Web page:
The Cathartic Nature of Sad Music11 Jul, 2016 03:41 AM
Popular music tends to fall into two wide (and generalised) categories): it is either the kind of music you want to dance to, and listen to when you are partying with your friends or, it is soulful and heart-breaking ballads that make you want to think, reminisce about loves that you have lost, and have a good cry.
There is nothing wrong with crying when listening to sad music: in fact, it is a common and natural response. What you may not realise however is that crying in these circumstances can actually be cathartic, helping to stabilise your emotions and, ultimately release hormones that make you feel happier and more well-balanced. This is supported by research from a study into our complicated emotional responses to sad music, conducted by researchers at the Free University of Berlin in Germany. They interviewed 772 music lovers from around the world and found that rather than making them feel exclusively sad, listening to sad music also made them feel nostalgic, tender and peaceful. The researchers concluded that “For many individuals, listening to sad music can actually lead to beneficial emotional effects… “Music-evoked sadness can be appreciated not only as an aesthetic, abstract reward, but [it] also plays a role in well-being, by providing consolation as well as regulating negative moods and emotions.”
The Mood of the Audience
It is true that people tend to listen to sad music when they are feeling sad themselves. However, that doesn’t mean that listening to those designated ‘sad songs’ will make them sadder. In fact, it may help to regulate your mood, put your own sad emotions back into perspective and, ultimately, you may find that you get to the end of your favourite sad album feeling happier, more calm, and generally in a much better mood. Thus the intended emotions depicted in the song are not necessarily reflected in the mood of their audience.
It is no coincidence that many of the best musicians, composers and song writers are no strangers to sadness themselves: whether they have suffered from the personal tragedy of loss, or feel a sense of wider sadness in the world (caused by hyper-sensitivity, depression, or mental illness) many musical artists will report that they understand sadness and pain. Many musical performers also succumb to the hell and subsequent sadness of alcoholism and substance abuse, which is probably why they have such a natural affinity with sadness, and why it is a common theme in their work. It is widely reported that writing about sad experiences can be cathartic. In fact, individuals that indulge in memoir writing and keeping a diary are found to be happier overall than individuals who don’t write down their thoughts and feelings and ‘writing therapy’ is a widely acknowledged and very effective treatment for individuals suffering from depression, anxiety, or overcoming substance abuse problems. Therefore it could well be that for the artists involved, writing their sad songs is actually a cathartic act, designed to help them to overcome their sad and negative emotions and break through to a place that is healthier and happier.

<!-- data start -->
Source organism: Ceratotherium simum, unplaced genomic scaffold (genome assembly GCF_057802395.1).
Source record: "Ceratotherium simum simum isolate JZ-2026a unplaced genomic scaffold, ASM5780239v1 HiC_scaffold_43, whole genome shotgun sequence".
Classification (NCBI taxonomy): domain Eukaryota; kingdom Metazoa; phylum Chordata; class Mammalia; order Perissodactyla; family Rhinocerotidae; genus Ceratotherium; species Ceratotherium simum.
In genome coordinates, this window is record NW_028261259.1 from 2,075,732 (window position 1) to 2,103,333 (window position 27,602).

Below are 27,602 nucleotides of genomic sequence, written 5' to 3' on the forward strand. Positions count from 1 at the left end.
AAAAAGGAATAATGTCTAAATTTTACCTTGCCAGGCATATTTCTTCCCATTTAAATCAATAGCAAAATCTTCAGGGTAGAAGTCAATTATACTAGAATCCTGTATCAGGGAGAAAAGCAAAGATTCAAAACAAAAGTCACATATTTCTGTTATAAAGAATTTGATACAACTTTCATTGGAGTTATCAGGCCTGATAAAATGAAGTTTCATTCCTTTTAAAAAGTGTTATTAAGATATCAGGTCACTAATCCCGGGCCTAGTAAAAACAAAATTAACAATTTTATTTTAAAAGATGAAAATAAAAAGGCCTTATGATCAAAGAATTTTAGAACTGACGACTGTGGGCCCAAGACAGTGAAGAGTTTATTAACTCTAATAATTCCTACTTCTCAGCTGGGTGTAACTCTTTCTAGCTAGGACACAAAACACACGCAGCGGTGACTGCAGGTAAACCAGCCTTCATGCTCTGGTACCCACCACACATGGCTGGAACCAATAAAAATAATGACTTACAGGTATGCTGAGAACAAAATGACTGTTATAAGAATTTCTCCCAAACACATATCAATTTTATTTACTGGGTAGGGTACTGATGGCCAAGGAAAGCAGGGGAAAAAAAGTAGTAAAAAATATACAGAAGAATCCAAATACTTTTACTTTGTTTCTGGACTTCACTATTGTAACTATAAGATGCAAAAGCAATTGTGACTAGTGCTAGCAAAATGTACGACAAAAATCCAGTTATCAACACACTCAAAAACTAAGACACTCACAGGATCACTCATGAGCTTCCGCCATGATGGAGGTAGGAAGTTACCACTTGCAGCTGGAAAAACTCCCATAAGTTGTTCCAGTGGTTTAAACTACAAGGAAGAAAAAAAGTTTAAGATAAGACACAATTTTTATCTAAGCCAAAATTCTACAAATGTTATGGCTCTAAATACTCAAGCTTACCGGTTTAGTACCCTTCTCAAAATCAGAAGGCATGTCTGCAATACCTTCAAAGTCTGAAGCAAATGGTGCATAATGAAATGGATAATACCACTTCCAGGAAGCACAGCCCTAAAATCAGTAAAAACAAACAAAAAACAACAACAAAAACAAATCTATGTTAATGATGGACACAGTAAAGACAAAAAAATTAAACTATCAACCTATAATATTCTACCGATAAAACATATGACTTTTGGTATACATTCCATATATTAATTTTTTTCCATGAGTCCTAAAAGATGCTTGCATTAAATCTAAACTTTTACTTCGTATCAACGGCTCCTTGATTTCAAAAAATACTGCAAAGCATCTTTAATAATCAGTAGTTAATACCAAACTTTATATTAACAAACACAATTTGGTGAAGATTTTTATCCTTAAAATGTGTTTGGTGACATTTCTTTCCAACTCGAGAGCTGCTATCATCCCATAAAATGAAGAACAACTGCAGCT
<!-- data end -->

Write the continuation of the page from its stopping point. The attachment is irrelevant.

An Important Form of Self-Expression
For adolescents and adults experiencing emotional or mental health disconnections, sad music can be appealing because it provides a way of verbalising emotions they are experiencing but simply don’t have the vocabulary to express themselves. This is also common as a way of self-expression amongst teenager: choosing to listen to sad or angry music (for example) as a way of expressing, in a non-verbal way, the way that they feel towards their parents, their peers, or the world in general. However that doesn’t mean that those individuals are feeling sad or angry: by expressing those emotions through their musical choices, they are often able to relieve themselves of their stress and tension, meaning that they end their listening experience feeling calm, heard, understood and under control
No matter what your reason for choosing to listen to a sad tune or two, there is nothing more cathartic than listening to a truly sad song, so why not turn on your stereo and listen to some of your favourites. However, don’t be surprised if you find yourself feeling happy and calm, and not sad at all, at the end of your session.
- Article from Gemma Galway